Australia’s economic recovery is intensifying

Australia economic

Australia’s economic recovery is intensifying as a National Australia Bank Ltd. report showed business conditions — measuring hiring, sales and profits — climbed to a record high even as the government was withdrawing its JobKeeper wage subsidy.



An index of conditions jumped to 25 points in March from 17 a month earlier, NAB said in a statement Tuesday. The employment index climbed to 16 points from 9, pointing to ongoing strength in hiring, despite the survey being conducted from March 19-31 that includes the end of JobKeeper.

The result “is particularly encouraging as we move through the tapering in fiscal support and out of the rebound phase,” said Alan Oster, chief economist at NAB. “It suggests that there may be a lift in business investment and hiring as the underlying pace of growth appears relatively healthy.”

The Reserve Bank of Australia closely monitors sentiment surveys and will likely to be encouraged by the positive signal for higher investment and hiring. Australia’s recovery from the pandemic has consistently outpaced policy makers’ forecasts, with unemployment dropping half a percentage point to 5.8% in February, already exceeding the central bank’s then-estimate of 6% by the end of this year.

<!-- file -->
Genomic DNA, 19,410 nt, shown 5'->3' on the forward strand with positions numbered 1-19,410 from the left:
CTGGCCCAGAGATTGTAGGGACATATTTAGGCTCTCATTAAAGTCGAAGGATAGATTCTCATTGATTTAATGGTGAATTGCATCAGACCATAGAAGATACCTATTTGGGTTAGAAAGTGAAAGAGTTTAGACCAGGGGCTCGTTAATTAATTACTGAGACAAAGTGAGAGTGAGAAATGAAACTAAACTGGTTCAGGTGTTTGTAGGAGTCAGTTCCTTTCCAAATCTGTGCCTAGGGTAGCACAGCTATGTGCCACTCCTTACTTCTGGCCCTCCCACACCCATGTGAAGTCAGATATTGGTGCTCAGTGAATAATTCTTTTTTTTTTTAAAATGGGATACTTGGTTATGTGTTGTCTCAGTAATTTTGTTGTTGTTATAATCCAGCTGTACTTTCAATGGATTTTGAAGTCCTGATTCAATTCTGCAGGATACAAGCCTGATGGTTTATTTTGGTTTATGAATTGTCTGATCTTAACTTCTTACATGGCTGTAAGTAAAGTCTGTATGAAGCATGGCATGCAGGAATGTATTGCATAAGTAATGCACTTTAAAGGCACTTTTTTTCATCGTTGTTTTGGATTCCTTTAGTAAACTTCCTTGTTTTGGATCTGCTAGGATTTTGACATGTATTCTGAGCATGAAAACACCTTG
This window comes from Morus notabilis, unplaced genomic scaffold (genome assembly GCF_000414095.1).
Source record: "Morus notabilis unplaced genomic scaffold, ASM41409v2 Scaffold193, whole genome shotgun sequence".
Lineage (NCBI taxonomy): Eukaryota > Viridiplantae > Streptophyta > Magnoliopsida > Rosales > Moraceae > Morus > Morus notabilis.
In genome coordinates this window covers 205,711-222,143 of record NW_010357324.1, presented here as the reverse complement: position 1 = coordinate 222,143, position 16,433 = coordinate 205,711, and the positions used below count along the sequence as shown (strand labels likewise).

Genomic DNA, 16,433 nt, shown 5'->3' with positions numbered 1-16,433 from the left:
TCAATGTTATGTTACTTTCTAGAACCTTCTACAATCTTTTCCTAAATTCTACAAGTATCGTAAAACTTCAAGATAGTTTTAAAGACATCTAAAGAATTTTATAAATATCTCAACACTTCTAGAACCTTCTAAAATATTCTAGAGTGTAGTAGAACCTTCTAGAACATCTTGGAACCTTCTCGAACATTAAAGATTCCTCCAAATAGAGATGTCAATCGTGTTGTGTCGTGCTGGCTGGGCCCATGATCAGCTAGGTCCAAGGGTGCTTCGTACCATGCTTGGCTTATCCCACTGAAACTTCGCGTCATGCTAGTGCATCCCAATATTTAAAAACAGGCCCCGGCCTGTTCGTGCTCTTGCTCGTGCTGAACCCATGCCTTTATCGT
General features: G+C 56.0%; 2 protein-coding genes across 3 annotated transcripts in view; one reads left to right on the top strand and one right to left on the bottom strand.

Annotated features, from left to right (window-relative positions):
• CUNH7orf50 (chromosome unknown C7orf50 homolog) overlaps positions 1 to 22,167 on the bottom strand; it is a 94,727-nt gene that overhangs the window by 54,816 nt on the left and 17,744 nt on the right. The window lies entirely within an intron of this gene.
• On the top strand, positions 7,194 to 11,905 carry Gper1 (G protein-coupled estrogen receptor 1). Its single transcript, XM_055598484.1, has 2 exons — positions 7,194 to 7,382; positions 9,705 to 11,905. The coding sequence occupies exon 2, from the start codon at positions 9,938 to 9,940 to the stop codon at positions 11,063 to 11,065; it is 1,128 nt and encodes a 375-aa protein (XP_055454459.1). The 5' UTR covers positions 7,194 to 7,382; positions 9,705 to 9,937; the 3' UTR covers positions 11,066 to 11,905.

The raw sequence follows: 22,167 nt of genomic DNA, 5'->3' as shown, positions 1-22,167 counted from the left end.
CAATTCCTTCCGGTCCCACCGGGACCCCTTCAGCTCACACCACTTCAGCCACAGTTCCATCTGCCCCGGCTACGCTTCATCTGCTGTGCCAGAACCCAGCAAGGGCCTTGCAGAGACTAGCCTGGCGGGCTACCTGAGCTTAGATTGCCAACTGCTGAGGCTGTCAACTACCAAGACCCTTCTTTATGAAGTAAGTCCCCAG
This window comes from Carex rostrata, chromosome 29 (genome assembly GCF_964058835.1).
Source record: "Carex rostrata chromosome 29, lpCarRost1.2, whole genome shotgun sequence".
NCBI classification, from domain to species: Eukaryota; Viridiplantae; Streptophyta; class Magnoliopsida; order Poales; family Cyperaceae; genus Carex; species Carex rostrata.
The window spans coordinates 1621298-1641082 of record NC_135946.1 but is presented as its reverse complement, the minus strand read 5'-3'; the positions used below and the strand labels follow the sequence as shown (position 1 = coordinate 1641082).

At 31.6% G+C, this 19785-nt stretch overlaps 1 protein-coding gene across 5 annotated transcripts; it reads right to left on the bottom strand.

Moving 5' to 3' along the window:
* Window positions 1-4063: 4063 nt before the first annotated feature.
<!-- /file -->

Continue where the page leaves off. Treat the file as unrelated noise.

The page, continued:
Forward orders rose 7 points in the month to a record 17 points suggesting ongoing strength in activity, NAB said, adding that capacity utilization also saw another solid gain and is well above average.

Business confidence, in contrast, actually dipped in March, easing to 15 from 18 points, though still above its long-run average.



The RBA has cut its key interest rate to a record-low 0.10% and set the same target for the three-year bond yield as it aims to keep borrowing costs low across the economy. It is also now in the second tranche of a quantitative easing program that aims to keep the currency in check.

Governor Philip Lowe seeks to drive unemployment down below 5% in an effort to spark wages growth and revive inflation. He says rates won’t rise until inflation is sustainably back in the RBA’s 2-3% target.

The survey suggests inflationary pressures have picked-up, but remain soft.

“Price pressures have lifted in recent months, largely on the input side with a lift in employment and some evidence of higher input costs,” Oster said. “Final products price inflation has also risen but are tracking at a slower rate suggesting that not all of the cost increases have been passed onto the consumer.”

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